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The Role of Information Disclosure for Promoting Corporate Environmental Management: The Case of China

In IGES Kansai Centre 2010 International Symposium 2011

As a major component of the corporate environmental management (CEM) project conducted at Kansai Research Centre, IGES, during 2007-2009, environmental information disclosure (EID) is believed effective for promoting CEM by assisting in better communications of the firms and their related stakeholders like governmental agencies, investors, communities, consumers and so on. This approach could also act as a strategy to modify the currently dominated regulative measures for CEM in developing countries into a comprehensive policy mix.
This presentation introduces the key findings from a series of empirical studies carried out in China for discussing EID from different viewpoints. The main contents include the status of voluntary EID of Chinese listed companies, and the functions of an existing mandatory EID program in China in promoting environmental performances of participating firms. It also explains the surveys to two selected groups of people, firm’s neighboring residents and general consumers, which aim to monitor their reactions to firm’s process-based and product-based environmental information respectively.
Our studies indicate the big gap in the quantity and quality of environmental information accessible from the firms of China. Even for the large listed companies, EID appears marginal and is highly oriented to satisfy the governmental concerns as so far. The sampled listed companies selectively open their environmental information and are not willing to show their actual impacts to the environment, such as the information on pollutant types, amount, destinations and health risks.
The policy analysis of the ongoing government-oriented disclosure program in China, which rates firm’s environmental performances into simple colors and discloses the results to the public, confirms its effectiveness in improving environmental compliances. The firms with worse records would have greater progress in the following years. The internal information collection and processing help the program participating firms better aware of their environmental problems. Nevertheless, our onsite interviews and hearings to firm’s managers show the weak influences of firm’s stakeholders other than the governments.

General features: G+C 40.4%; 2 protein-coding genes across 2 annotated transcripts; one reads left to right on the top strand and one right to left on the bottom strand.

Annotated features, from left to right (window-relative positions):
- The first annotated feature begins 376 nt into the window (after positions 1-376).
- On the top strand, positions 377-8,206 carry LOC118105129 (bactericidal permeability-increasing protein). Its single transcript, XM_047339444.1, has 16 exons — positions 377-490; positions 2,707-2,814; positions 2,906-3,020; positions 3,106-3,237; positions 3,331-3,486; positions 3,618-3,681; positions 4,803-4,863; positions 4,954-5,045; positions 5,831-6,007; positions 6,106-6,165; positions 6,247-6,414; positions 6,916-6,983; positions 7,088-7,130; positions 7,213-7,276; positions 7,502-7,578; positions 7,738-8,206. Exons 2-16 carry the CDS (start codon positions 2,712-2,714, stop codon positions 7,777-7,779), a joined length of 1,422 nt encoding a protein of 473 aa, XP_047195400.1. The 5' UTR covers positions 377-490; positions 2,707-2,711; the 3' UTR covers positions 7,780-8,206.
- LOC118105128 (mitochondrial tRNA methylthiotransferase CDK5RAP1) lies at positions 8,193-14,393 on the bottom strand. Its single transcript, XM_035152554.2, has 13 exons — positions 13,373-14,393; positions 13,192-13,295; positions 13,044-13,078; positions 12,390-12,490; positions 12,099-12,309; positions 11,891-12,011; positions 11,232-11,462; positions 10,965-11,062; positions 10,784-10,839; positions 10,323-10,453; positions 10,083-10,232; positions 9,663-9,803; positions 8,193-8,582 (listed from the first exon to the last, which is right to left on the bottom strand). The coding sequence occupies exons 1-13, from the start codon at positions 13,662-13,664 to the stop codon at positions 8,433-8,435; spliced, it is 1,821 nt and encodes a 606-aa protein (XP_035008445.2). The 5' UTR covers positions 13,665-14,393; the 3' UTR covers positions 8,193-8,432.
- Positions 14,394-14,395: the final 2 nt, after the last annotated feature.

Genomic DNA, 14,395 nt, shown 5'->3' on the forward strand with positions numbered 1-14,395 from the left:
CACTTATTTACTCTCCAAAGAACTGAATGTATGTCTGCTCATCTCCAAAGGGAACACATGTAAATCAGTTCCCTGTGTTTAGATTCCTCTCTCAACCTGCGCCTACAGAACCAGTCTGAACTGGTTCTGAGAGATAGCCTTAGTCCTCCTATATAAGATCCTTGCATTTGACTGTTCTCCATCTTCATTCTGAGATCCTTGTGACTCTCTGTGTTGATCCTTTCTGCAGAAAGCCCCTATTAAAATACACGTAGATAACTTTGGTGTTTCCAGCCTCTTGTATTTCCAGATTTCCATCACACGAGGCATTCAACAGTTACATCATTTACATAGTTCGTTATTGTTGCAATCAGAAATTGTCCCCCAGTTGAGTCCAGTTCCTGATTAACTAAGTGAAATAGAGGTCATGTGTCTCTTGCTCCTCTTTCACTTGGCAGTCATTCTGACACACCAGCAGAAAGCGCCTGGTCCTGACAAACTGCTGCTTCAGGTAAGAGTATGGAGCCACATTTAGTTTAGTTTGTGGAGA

The questionnaire survey to firm’s surrounding residents show their reluctance against the neighboring firms, particularly for those activities requiring direct negotiations with the governments and polluters. The residents have a strong tendency to take collective efforts. Accurate understanding of firm’s environmental behaviors significantly determines people’s readiness of environmental protests. An additional meaningful message from the survey is that the residents highly concern about firm’s environmental information on the impacts and risks of pollutant emissions.
Another survey to general consumers indicates a low participation of selecting environmental-friendly products and services. The product-based environmental information significantly affects people’s green purchasing behaviors. Unfortunately, people’s awareness of product’s environmental information is very limited. Providing simple and easily understandable information of the products seems essential since most people would like to check whether there are eco-logos on the products or indicators documenting the product’s energy efficiency while buying the goods.
The presentation finally provides policy recommendations for enhancing the role of EID strategy for improving CEM in China. The government is suggested to play a key role in filling up the information gap existing between the supplying and receiving sides. The minimum requirements for EID are necessary to regulate the firm’s information preparation and disclosure. Serious reactions of the public to the disclosed information shall be strongly supported to form real pressures or incentives to the companies with different environmental performances. The environmental agencies shall share firm’s information in their hands with other organizations, such as commercial banks which hold power to the firms, to push the firms to behave in a more environmental-friendly manner.